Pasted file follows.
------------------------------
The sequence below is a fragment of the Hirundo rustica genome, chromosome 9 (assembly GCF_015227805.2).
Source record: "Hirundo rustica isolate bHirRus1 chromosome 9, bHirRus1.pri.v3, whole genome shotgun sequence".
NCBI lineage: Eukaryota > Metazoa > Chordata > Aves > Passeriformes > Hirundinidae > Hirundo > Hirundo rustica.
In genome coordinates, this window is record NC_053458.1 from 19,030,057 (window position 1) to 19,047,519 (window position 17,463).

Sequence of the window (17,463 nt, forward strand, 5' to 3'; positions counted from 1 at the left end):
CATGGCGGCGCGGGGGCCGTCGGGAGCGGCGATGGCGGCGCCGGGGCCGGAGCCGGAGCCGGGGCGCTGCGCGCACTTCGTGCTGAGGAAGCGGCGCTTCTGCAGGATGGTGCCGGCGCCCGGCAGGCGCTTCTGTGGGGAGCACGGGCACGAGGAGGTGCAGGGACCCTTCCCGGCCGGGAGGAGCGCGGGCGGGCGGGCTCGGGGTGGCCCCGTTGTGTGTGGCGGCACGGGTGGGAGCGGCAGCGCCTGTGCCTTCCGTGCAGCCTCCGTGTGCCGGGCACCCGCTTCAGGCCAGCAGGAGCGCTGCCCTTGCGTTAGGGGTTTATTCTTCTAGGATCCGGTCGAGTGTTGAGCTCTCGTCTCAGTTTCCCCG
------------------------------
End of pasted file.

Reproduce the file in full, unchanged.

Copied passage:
The sequence below is a fragment of the Hirundo rustica genome, chromosome 9 (assembly GCF_015227805.2).
Source record: "Hirundo rustica isolate bHirRus1 chromosome 9, bHirRus1.pri.v3, whole genome shotgun sequence".
NCBI lineage: Eukaryota > Metazoa > Chordata > Aves > Passeriformes > Hirundinidae > Hirundo > Hirundo rustica.
In genome coordinates, this window is record NC_053458.1 from 19,030,057 (window position 1) to 19,047,519 (window position 17,463).

Sequence of the window (17,463 nt, forward strand, 5' to 3'; positions counted from 1 at the left end):
CATGGCGGCGCGGGGGCCGTCGGGAGCGGCGATGGCGGCGCCGGGGCCGGAGCCGGAGCCGGGGCGCTGCGCGCACTTCGTGCTGAGGAAGCGGCGCTTCTGCAGGATGGTGCCGGCGCCCGGCAGGCGCTTCTGTGGGGAGCACGGGCACGAGGAGGTGCAGGGACCCTTCCCGGCCGGGAGGAGCGCGGGCGGGCGGGCTCGGGGTGGCCCCGTTGTGTGTGGCGGCACGGGTGGGAGCGGCAGCGCCTGTGCCTTCCGTGCAGCCTCCGTGTGCCGGGCACCCGCTTCAGGCCAGCAGGAGCGCTGCCCTTGCGTTAGGGGTTTATTCTTCTAGGATCCGGTCGAGTGTTGAGCTCTCGTCTCAGTTTCCCCG